So there he was, walking alongside the road, my husband, whom I hated intensely. And there was a cliff. And so I decided to run him over. Or to use the car to ever so gently nudge him over that cliff so he’d smash onto the rocks below.

I was very clear about this. I wanted him dead, and I had the means to make it happen. I was thinking it through, gauging which would be better—running him over and squashing him, or watching him plummet to his bloody and mangled death below.

If I killed him, it would have been a crime of passion. But, no, it would have been premeditated murder. And so, a capital crime, punishable by life imprisonment or the death penalty if Maine had the death penalty: “Murder aforethought.” I realized that had he been the one to run me off the road onto the rocks and I’d have died, he’d have an easier time of it than I would. A man who kills his wife gets off easier, you may have noticed, than a woman who kills her husband because he’s committed adultery.

I can’t say what stopped me, because I fully intended to kill him. Perhaps I recognized the consequences of my intended crime. Perhaps it was my children in the back seat of the car, crying. Perhaps it was the thought that when I returned to that horrible cabin, I would make homemade blueberry muffins with the kids from the gorgeous berries we’d picked earlier in the day.

For throughout that difficult sodden lunch (it had been raining), all I could think about was making those muffins. I hoped that, somehow, they might rescue this disastrous holiday. I saw myself with the kids in that horrible kitchen in that disgusting cabin, redeeming the holiday by mixing the muffins, baking them, smelling their aroma, and sharing them with the kids, but not with him.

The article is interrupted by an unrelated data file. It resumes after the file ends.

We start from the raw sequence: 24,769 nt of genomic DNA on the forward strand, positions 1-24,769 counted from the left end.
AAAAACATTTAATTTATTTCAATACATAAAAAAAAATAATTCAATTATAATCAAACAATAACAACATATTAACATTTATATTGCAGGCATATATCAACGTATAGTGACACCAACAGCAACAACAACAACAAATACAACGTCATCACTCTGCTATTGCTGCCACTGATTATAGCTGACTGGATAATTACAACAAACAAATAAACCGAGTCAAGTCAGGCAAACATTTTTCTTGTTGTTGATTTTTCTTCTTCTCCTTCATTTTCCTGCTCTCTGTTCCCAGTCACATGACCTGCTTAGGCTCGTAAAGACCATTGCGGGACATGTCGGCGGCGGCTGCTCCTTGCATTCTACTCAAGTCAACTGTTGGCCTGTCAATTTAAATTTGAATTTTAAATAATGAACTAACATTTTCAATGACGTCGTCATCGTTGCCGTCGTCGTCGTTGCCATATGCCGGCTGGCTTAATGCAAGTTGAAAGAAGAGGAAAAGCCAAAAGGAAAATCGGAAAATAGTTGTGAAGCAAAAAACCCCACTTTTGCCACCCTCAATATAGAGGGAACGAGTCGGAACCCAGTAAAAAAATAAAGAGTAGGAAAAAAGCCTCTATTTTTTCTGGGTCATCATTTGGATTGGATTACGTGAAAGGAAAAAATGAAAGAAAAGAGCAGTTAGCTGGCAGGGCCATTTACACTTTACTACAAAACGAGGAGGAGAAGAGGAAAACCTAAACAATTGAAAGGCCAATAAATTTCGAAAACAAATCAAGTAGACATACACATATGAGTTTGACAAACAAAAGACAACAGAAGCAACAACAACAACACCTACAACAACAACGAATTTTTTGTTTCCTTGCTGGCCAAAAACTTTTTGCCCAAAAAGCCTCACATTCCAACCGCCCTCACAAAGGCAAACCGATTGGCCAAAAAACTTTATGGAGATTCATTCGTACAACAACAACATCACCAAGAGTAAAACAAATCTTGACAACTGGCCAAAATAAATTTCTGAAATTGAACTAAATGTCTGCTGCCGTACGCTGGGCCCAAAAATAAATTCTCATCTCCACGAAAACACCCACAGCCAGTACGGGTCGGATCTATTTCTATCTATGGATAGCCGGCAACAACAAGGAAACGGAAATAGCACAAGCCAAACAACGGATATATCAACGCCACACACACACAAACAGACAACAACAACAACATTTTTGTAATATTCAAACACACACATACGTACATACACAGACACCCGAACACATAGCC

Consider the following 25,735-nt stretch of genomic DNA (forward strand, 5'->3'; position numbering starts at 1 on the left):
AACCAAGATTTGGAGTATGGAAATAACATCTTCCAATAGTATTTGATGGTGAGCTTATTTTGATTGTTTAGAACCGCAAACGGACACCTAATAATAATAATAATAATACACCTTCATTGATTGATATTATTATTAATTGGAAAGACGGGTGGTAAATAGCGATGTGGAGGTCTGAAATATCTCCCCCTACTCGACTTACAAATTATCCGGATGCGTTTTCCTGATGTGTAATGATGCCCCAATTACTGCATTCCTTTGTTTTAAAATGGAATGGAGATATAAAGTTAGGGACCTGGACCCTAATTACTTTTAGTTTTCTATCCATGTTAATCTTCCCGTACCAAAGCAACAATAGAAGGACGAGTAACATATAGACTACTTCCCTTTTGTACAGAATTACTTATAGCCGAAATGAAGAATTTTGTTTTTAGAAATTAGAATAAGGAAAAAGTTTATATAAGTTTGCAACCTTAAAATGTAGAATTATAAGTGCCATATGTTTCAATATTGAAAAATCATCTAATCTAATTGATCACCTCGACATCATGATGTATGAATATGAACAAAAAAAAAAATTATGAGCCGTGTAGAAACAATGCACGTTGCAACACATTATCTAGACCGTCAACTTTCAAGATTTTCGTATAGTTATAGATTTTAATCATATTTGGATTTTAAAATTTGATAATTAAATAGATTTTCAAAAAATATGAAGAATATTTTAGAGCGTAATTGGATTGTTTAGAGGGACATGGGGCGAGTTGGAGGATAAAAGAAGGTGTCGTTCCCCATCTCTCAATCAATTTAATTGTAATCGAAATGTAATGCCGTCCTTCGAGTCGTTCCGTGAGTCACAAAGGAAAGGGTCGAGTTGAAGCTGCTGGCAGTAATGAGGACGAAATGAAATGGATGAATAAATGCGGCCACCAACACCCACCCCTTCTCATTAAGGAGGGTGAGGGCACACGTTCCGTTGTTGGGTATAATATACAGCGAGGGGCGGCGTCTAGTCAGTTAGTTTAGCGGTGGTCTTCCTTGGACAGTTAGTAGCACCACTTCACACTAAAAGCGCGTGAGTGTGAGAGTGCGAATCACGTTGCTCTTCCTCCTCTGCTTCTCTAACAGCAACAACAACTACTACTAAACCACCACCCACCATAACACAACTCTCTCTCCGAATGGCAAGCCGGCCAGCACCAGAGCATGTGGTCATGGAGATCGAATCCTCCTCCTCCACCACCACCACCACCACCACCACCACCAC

But perhaps it was this, too. From when we set out on our holiday, as I drove the long, curving stretches of highway heading north, with my husband asleep in the front seat, my kids asleep in the back, I’d started thinking about how one way of my getting through this time was to write at that novel about adultery. But I wouldn’t write about him. I would write as if I were writing about me. I’d create a fictional persona, a woman very much like me but not altogether like me, who is on the brink of having her second affair. This, I thought, would be a very good way to make him pay. For he would never know, and I would never tell him, whether or not this story was based upon my life.

So there he is, my husband, the adulterer, walking along the side of the road, and there I am, the wronged wife and almost murderer at the wheel of our car, pulling up alongside him.

“Get in the car,” I say.

“No,” he says.

“Get in the fucking car,” I say, “I want to go back to the cabin and make blueberry muffins with the kids.”

And he got back in the car. And as we drove along the seacoast road, on our way to that godforsaken, disgusting cabin, I did my best to memorize what it looked like here, for I knew I’d never come back, that Maine was forever tainted for me, which wasn’t so bad, because I hadn’t much liked it to begin with, because a gritty city street appealed to me more than the beauties of nature. And I wondered, too, whether the cabin had a muffin tin, and whether I’d have to scrub it clean, or, in the more likely event that it didn’t, whether there was a general store close by where we could buy one

Louise DeSalvo began the MFA Memoir Program at Hunter College where she was the Jenny Hunter Endowed Scholar. She has published the memoirs Vertigo (winner of the Gay Talese Prize), Breathless, Adultery, Crazy in the Kitchen, On Moving, and, recently, The Art of Slow Writing and Chasing Ghosts. The House of Early Sorrows is forthcoming from Fordham University Press in Spring 2018. She is currently working on a memoir about cancer.

Christina Marrocco